Institute of Scientific and Technical Information of China (English)

    2008-01-01

    In terms of Chinese climate-vegetation model based on the classification of plant functional types, to- gether with climatic data from 1951 to 1980 and two future climatic scenarios (SRES-A2 and SRES-B2) in China from the highest and the lowest emission scenarios of greenhouse gases, the distribution patterns of vegetation types and their changes along the Northeast China Transect (NECT) and the North-South Transect of Eastern China (NSTEC) were simulated in order to understand the driving mechanisms of vegetation changes under climatic change. The results indicated that the vegetation distribution patterns would change significantly under future climate, and the major factors driving the vegetation changes were water and heat. However, the responses of various vegetation types to the changes in water and heat factors were obviously different. The vegetation changes were more sensi- tive to heat factors than to water factors. Thus, in the future climate warming will significantly affect vegetation distribution patterns.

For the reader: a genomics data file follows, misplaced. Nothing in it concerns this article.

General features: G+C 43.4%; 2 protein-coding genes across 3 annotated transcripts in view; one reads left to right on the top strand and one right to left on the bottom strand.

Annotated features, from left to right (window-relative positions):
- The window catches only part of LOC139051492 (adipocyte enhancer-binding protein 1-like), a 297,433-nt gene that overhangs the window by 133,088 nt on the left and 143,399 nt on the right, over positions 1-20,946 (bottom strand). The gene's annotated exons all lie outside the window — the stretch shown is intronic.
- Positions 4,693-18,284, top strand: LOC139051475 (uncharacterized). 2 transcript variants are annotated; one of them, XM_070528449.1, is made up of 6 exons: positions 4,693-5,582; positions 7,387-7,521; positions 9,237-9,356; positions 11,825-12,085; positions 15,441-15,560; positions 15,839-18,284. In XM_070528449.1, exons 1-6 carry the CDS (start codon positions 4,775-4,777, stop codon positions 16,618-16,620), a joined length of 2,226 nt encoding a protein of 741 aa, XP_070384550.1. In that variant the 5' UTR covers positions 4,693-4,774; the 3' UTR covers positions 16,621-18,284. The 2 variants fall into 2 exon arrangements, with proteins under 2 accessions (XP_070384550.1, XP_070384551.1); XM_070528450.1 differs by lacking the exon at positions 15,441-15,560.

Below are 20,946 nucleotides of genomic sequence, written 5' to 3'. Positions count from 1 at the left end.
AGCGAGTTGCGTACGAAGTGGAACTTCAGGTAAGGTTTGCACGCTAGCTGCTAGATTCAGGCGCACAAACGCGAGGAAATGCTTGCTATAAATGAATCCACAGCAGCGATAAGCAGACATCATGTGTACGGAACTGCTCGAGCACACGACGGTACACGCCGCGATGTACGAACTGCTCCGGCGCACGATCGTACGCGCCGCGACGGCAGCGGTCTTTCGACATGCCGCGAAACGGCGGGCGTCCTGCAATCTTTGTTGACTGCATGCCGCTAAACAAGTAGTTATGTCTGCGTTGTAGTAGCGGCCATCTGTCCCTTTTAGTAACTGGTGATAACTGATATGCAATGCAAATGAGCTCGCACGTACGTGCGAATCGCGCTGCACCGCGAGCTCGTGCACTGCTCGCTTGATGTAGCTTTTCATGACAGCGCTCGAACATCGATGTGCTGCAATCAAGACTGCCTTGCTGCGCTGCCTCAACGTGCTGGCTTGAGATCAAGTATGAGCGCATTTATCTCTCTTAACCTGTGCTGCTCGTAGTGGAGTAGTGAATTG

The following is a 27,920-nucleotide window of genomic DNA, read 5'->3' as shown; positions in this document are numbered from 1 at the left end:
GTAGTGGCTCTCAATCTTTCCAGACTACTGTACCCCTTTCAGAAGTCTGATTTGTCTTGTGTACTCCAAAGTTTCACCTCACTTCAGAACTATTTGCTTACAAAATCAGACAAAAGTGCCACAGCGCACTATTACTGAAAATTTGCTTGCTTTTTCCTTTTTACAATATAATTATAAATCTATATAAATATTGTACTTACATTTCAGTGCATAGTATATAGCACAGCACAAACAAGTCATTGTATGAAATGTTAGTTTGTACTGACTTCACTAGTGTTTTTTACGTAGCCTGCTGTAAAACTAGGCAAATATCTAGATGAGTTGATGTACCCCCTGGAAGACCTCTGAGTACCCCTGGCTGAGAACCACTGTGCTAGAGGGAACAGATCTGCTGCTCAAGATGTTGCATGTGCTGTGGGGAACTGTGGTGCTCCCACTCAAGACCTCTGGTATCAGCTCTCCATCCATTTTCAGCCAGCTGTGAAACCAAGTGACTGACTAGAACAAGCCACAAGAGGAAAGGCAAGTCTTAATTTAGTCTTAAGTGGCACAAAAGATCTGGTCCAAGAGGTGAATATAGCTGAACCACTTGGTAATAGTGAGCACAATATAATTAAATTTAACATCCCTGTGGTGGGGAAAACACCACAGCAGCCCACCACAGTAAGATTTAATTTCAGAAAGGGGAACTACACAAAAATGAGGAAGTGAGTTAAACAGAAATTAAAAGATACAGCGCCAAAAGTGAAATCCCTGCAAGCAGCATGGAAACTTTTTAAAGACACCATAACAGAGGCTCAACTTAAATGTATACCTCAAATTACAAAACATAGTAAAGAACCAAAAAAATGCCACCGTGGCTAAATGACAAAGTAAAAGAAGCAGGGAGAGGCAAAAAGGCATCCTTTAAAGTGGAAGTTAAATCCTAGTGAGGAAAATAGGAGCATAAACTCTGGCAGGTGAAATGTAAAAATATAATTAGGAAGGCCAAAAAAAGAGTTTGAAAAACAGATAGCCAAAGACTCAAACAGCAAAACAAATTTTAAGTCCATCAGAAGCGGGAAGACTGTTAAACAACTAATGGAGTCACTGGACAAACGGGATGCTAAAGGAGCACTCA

8. Remote sensing application for delineating coastal vegetation - A case study

    Digital Repository Service at National Institute of Oceanography (India)

    Kunte, P.D.; Wagle, B.G.

    Remote sensing data has been used for mapping coastal vegetation along the Goa Coast, India. The study envisages the use of digital image processing techniques for delineating geomorphic features and associated vegetation, including mangrove, along...

  9. Effect of variety mixtures on cowpea (Vigna unguiculata) vegetable ...

    African Journals Online (AJOL)

    jokonya

    AN EVALUATION OF SIX COWPEA VARIETIES GROWN ... provide cheap sources of protein, micronutrients and mineral elements that can ... traditional vegetables is that, these leafy vegetables are present in most home ..... REFERENCES. 1.

  10. Vegetation damage and recovery after Chiginagak Volcano Crater drainage event

    Data.gov (United States)

    Department of the Interior — From August 20 — 23, 2006, I revisited Chiginigak volcano to document vegetation recovery after the crater drainage event that severely damaged vegetation in May of...